Missy and her in­vis­i­ble dis­ease

There’s ev­i­dence to back the ar­gu­ment that iso­la­tion is like an ill­ness

The Hamilton Spectator - - COMMENT - DAVE DAVIS, MD

I’ll call her Missy, not be­cause that was her name but be­cause it wasn’t: she val­ued her pri­vacy and wouldn’t want you to con­nect her story and her real name. And be­cause she was my pa­tient. She’s long gone now, her name on one of those mul­ti­coloured files you see in doc­tor’s of­fices. This is her story — the story of an in­vis­i­ble dis­ease.

Blonde, although in her late 70s the blond came from a bot­tle or a wig shop and not from nat­u­ral sources. Tall, el­e­gant, beau­ti­ful in her day I’m sure. Beau­ti­ful in the days I knew her too, though it was the beauty of a rus­tic farm fence, or clas­si­cal paint­ing, not the beauty of youth. The weather-worn patina came partly from her years, partly from the two pack a day habit she con­sumed for the decade I knew her. That was the rea­son for her visit on that Fri­day — the X-ray re­port had come back.

The per­sis­tent cough she com­plained of, the one that didn’t go away with an­tibi­otics and puffers, the one that had made her spu­tum be­come blood tinged, had re­vealed it­self as a bron­chogenic car­ci­noma. Its lo­ca­tion, its size, its look was as clear to the ra­di­ol­o­gist as it was to me: it was as though it had spelled its own name in the re­versed black and white of X-Rays. Its name was can­cer.

There was some good news mixed with the bad. Can­cer of course is a hard word to ab­sorb, but the tu­mour was very small, there was no sign of spread, she was oth­er­wise in good health. I was op­ti­mistic that the hospi­tal’s best-in-Canada lung surgery team could re­move it and — with our on­col­o­gists — give her years of good health. She ac­cepted the news calmly enough, even tak­ing the ex­tra time we had booked her for to hear it. At the end, I asked, “Are there any fam­ily mem­bers you can call? Any friends? How about neigh­bours?” She lived in a se­nior’s build­ing, her neigh­bours as close as across the hall.

Bob (also not his name), her ‘hus­band’ of 20 years had fam­ily but they were not hers. She was the other woman, never for­mally mar­ried to Bob: they re­sented or re­jected her, or so she be­lieved. Her sta­tus was like a phys­i­cal ob­ject for her — bind­ing her to him like a rope, walling her­self off from friends, neigh­bours and rel­a­tives, like a moat. And the phys­i­cal ob­ject, this moat, kept them at bay, I’m sure. She had loved Bob deeply, and I just bet pas­sion­ately. When he died, she set­tled into wid­ow­hood gen­tly, with good hu­mour, but in a most soli­tary way, not rec­og­niz­ing or mis­read­ing in­vi­ta­tions to friend­ship. “No, there’s no one doc­tor, I’ll be all right.” “No one? Not even a neigh­bour to spend time with you on the week­end? This is hard news, Missy. Here’s our num­ber. Please call us if you have ques­tions or wor­ries. I’ll see you Mon­day. We can talk about next steps then, an­swer more of your ques­tions.” It was the last I saw her. In seventy two hours, she was found dead by her apart­ment su­per, the cause never re­veal­ing it­self, at least to my sat­is­fac­tion. Pos­si­bly an over­dose, though the tox­i­col­ogy re­port was am­biva­lent. Pos­si­bly the un­pro­nounce­able but deadly Takot­subo Car­diomy­opa­thy, the ‘bro­ken heart’ syn­drome we read about. Pos­si­bly an ar­rhyth­mia. My own hunch? More than the can­cer, more than her chronic bron­chi­tis and aw­ful pack­year smok­ing his­tory, more than her wid­ow­hood, lone­li­ness killed her.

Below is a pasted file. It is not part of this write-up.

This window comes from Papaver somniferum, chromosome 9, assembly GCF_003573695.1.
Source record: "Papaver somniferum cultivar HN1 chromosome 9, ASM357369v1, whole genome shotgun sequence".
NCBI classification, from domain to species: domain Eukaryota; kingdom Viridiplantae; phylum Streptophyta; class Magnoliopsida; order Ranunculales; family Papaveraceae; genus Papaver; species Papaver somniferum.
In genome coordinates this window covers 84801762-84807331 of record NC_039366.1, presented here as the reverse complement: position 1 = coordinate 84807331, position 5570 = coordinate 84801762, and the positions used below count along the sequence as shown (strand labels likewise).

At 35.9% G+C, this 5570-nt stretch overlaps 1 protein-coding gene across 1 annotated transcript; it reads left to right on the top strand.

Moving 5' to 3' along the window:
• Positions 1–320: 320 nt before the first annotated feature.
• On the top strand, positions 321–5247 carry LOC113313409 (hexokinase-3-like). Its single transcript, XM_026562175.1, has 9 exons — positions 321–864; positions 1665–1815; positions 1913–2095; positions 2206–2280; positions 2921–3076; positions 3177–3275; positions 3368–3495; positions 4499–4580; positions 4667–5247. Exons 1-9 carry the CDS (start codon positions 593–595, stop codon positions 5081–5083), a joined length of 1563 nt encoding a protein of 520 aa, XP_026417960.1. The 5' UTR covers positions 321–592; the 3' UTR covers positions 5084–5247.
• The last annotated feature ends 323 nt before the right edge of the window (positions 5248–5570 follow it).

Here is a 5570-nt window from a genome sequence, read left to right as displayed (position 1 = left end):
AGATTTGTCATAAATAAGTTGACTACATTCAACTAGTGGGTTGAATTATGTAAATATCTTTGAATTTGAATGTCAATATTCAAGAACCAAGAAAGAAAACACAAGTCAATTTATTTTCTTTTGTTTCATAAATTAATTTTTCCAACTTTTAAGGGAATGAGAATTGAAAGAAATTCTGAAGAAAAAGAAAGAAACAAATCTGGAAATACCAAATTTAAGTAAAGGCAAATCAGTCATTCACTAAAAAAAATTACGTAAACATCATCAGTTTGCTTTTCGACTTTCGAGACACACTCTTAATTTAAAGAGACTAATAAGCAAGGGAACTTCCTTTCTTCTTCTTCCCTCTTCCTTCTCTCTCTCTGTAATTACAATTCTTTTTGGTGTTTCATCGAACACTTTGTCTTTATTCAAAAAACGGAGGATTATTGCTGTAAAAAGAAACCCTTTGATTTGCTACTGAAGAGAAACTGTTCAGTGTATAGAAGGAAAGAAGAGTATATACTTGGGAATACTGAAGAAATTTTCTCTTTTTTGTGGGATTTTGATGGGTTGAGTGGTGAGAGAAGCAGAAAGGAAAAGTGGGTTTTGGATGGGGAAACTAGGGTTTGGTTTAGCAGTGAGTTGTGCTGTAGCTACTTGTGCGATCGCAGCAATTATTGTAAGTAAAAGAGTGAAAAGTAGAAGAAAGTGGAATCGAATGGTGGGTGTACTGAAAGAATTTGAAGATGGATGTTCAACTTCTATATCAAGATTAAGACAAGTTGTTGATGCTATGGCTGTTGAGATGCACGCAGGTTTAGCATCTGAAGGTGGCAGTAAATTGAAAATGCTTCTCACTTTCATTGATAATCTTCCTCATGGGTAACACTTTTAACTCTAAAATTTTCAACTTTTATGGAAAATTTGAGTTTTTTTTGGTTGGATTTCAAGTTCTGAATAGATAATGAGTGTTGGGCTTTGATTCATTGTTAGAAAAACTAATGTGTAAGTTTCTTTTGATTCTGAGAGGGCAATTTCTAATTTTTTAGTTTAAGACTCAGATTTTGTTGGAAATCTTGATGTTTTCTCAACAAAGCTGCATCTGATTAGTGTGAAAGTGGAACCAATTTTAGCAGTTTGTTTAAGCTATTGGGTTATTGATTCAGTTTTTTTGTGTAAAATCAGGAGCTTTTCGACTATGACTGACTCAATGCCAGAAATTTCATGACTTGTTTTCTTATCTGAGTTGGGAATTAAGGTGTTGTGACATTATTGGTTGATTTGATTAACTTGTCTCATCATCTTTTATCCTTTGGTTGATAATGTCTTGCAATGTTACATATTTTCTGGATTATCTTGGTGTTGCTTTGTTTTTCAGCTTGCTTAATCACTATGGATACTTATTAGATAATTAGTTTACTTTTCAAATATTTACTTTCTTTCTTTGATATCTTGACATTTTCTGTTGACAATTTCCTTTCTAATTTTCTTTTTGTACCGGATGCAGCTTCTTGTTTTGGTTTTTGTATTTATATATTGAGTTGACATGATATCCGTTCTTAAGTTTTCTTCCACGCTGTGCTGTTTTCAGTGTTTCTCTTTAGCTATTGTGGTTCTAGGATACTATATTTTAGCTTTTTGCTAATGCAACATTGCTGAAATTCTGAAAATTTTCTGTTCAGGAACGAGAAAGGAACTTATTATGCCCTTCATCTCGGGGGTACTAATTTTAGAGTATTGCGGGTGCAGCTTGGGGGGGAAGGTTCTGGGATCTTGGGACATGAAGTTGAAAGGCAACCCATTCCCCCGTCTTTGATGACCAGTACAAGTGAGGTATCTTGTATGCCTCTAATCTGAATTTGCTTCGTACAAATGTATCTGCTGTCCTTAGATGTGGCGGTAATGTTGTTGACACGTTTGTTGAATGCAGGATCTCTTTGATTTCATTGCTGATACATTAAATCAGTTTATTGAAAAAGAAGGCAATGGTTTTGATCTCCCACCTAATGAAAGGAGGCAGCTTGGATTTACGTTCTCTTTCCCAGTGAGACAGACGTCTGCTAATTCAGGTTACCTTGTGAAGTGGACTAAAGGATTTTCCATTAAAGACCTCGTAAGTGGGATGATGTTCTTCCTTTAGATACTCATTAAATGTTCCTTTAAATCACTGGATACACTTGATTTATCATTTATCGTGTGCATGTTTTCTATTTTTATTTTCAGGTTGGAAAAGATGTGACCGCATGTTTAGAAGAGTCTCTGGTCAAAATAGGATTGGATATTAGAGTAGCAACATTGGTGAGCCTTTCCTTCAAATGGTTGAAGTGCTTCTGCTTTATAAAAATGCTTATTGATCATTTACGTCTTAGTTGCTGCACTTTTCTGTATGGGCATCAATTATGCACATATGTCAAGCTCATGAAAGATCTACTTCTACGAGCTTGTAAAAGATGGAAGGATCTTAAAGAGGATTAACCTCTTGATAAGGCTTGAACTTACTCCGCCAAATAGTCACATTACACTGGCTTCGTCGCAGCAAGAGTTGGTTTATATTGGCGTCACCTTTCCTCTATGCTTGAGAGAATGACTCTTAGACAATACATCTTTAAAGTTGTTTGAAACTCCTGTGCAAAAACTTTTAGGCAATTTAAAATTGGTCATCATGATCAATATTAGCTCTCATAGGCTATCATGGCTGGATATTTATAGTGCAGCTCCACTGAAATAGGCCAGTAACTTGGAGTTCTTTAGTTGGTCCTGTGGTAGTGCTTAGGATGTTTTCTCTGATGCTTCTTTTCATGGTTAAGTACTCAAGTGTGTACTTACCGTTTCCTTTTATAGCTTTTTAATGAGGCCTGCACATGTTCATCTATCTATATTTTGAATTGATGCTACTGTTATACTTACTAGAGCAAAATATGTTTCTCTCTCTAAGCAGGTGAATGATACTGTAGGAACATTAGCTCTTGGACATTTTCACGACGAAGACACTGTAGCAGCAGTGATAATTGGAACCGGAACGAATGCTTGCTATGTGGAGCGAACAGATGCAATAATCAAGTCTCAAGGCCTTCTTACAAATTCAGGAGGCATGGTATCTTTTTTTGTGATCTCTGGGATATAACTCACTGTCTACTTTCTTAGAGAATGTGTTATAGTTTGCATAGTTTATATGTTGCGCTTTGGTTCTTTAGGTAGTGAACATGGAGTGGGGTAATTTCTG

There’s ev­i­dence to back my ar­gu­ment that iso­la­tion is like a dis­ease, an in­vis­i­ble and deadly one at that. There was, for ex­am­ple, a re­cent ar­ti­cle in the New York Times In­ter­na­tional Weekly (that’s the one the Spec car­ries) about the sub­ject — about new re­search, about its in­creased risk for car­dio­vas­cu­lar dis­ease, about so­cial pro­grams, about rec­og­niz­ing its dead­li­ness. We are, it ap­pears, hard wired to be so­cial. The ef­fort that it takes to block that ac­tiv­ity must take a toll on the body; it cer­tainly takes a toll on the per­son.

What can we do? As a so­ci­ety, we can be­come more aware of its con­se­quences. As com­mu­ni­ties, we can of­fer pro­grams, reach out, de­velop net­works. There are dozens, hun­dreds, maybe thou­sands of Mis­sys in ev­ery vil­lage, town and city of Canada — in Hamil­ton for ex­am­ple — on your block or in your apart­ment build­ing. And as in­di­vid­u­als, we can use the word, the ran­dom act, the in­vi­ta­tion to lunch or cof­fee at Timmy’s, over­com­ing mis­per­ceived so­cial clues.

At the very least, we can, like I do, re­mem­ber Missy.

Dave Davis lives in Dun­das, On­tario and Fort My­ers Beach, Florida. He’s a re­tired physi­cian, a writer and speaker. You can fol­low him, if you have noth­ing bet­ter to do, @drauthor24, or write him at dr­dav­e­davis@gmail.com

ADRIAN HILL­MAN, THINKSTOCK

There’s ev­i­dence to back the ar­gu­ment that iso­la­tion is like a dis­ease, an in­vis­i­ble and deadly one at that, writes Dr. Dave Davis.

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